When I was a college swimmer, I was probably the clumsiest person on campus (well, that hasn’t really changed much). One recurring injury that I had was spraining my ankle while running. You see, when you aren’t very coordinated on land and combine that with a highly coordinated activity, it is a recipe for an injury.
Rolling an ankle isn’t fun, in fact, it can make daily activities very unpleasant like walking, running, and working out. However, staying active is actually one of the key components to proper healing of the ankle. If you have been sidelined by a sprained ankle, here are 5 action steps that you can take to work around the injury:
Make sure that you are cleared to workout. There are multiple ligaments, tendons, and bones in the ankle. If you twist it and you feel like the ankle isn’t feeling stable, or it is too painful to bear weight, get it evaluated by a doctor before proceeding to steps 2-5, to rule out a fracture or a tear. But if you are able to walk and it felt like a minor sprain (it would still be good to get it evaluated), you can proceed to the next steps with caution.
Keep the ankle moving. Any injury will result in inflammation which causes pain and stiffness. Movement will allow the joints to stay lubricated, reduce swelling, and accelerate healing. I prefer drawing the alphabet with the foot, using the ankle as the rotational point. One full set A through Z should suffice.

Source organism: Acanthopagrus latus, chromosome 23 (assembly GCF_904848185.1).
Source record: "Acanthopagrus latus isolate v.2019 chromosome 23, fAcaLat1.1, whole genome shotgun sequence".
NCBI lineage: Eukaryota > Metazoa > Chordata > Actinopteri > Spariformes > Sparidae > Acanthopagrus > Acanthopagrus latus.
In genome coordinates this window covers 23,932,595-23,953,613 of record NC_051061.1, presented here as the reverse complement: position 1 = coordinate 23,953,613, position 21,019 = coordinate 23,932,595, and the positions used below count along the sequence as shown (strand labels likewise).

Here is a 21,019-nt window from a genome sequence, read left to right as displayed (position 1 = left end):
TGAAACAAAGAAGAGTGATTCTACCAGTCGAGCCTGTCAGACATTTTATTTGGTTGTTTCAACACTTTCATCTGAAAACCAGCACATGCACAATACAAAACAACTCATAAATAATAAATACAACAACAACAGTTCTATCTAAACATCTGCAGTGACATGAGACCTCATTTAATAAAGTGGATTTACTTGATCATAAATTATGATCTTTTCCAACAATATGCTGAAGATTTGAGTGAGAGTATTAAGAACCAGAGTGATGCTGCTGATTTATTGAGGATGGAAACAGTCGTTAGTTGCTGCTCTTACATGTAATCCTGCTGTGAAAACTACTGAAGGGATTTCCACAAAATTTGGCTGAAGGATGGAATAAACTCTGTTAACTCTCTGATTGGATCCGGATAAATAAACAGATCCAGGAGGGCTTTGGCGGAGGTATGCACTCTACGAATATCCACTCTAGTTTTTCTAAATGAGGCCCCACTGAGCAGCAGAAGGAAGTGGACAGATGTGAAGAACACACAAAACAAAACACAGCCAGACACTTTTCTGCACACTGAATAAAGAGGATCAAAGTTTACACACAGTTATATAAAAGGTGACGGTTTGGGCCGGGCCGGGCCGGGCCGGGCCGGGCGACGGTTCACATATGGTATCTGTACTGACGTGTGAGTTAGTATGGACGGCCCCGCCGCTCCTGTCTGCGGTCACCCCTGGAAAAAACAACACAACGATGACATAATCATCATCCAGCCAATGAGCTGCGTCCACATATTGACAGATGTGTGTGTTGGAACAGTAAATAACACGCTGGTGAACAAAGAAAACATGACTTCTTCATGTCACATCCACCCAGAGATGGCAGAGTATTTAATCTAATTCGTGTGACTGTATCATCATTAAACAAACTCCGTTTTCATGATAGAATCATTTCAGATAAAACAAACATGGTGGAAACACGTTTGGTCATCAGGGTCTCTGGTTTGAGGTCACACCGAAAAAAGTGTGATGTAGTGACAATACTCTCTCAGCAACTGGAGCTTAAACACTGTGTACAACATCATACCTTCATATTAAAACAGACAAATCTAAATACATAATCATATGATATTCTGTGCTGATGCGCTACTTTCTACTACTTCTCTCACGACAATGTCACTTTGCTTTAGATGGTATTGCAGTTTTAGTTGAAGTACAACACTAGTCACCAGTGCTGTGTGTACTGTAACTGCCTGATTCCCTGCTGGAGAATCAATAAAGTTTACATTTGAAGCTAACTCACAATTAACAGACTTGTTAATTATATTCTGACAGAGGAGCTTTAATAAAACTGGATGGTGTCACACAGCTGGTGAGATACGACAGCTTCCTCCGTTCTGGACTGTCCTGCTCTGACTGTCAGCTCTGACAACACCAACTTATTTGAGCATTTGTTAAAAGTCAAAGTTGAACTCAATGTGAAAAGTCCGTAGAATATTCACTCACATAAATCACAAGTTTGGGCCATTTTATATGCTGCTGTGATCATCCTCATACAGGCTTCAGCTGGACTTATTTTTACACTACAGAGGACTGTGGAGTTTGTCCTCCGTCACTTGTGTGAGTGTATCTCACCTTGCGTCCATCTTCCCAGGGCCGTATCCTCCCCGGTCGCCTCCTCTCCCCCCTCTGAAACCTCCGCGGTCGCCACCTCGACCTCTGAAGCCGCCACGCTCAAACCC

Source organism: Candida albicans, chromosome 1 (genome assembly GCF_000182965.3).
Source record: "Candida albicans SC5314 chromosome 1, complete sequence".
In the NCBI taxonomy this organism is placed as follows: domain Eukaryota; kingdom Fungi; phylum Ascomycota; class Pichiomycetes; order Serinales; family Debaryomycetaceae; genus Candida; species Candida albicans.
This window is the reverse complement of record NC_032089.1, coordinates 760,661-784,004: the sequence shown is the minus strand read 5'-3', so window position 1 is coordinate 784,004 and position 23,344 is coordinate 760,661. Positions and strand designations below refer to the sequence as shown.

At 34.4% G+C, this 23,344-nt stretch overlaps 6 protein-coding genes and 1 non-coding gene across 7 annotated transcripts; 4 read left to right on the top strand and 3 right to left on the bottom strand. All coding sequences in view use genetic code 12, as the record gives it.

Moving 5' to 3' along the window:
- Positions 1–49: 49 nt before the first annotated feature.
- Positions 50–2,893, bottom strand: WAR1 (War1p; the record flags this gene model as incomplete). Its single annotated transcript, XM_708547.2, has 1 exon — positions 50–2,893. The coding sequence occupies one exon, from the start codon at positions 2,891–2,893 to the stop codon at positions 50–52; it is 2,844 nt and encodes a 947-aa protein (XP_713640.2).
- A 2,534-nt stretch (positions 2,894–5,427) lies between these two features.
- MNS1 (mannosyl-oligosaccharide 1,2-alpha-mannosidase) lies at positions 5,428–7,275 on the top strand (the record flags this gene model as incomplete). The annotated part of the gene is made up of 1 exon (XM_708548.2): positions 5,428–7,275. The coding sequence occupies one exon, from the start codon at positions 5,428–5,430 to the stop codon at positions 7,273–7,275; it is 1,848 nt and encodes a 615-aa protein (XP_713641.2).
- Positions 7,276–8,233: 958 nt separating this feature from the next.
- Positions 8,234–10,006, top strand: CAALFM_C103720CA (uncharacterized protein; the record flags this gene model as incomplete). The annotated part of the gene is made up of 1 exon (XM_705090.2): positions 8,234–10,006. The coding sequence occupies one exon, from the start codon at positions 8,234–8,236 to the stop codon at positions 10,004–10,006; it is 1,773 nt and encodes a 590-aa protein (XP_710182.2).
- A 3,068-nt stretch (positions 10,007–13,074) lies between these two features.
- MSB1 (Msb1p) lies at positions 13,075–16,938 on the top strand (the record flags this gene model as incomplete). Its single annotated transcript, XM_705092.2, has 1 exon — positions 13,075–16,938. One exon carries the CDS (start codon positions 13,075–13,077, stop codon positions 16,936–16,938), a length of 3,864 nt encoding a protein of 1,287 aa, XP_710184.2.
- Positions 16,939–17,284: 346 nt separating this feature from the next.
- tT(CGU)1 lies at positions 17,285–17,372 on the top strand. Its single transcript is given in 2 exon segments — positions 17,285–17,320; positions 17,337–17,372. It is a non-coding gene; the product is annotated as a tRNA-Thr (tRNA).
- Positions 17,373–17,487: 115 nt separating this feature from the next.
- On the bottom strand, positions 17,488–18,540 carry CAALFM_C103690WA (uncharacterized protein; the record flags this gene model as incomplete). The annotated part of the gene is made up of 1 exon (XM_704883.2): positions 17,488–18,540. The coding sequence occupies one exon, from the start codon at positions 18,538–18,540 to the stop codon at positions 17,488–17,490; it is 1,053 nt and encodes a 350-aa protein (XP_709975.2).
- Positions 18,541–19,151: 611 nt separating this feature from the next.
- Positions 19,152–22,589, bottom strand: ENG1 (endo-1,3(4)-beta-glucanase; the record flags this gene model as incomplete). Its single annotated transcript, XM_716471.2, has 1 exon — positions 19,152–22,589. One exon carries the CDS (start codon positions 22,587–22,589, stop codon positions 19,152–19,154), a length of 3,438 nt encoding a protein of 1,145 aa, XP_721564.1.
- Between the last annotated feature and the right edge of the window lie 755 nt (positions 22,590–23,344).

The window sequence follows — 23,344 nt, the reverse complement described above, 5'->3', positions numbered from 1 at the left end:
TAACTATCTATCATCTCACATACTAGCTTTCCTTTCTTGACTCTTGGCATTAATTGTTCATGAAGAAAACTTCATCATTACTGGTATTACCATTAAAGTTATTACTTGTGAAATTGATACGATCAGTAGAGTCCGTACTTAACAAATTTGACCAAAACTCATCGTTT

Gently put weight into your foot in standing or sitting. Make sure that the ankle is stacked in a stable position. This will actually increase the sensory input into the little joint receptors in your ankle. This can also reduce swelling and improve overall muscle function in the ankle.
Roll out your calves. These are the largest muscles going through the ankle. Any swelling can cause these muscles to tighten up. Rolling out the muscles can keep the calves nice and loose, which will increase overall blood flow that can control swelling.
You have three other limbs and a core to work out! Incorporate exercises like deadlifts, and upper body work so that you can still get a sweat without hurting yourself. Try to minimize movement (not completely eliminate) by avoiding squats, lunges, and running (for now).
Consider spraining your ankle as little speed bump. Injuries may slow you down, but they shouldn’t have to stop you from reaching your health and fitness goals.
Interested in learning more about how we can work around your injuries? Book your free no sweat intro at this link and speak with a member of our success team. We will sit down with you and figure out a plan of action that can help you.
Have a great week,
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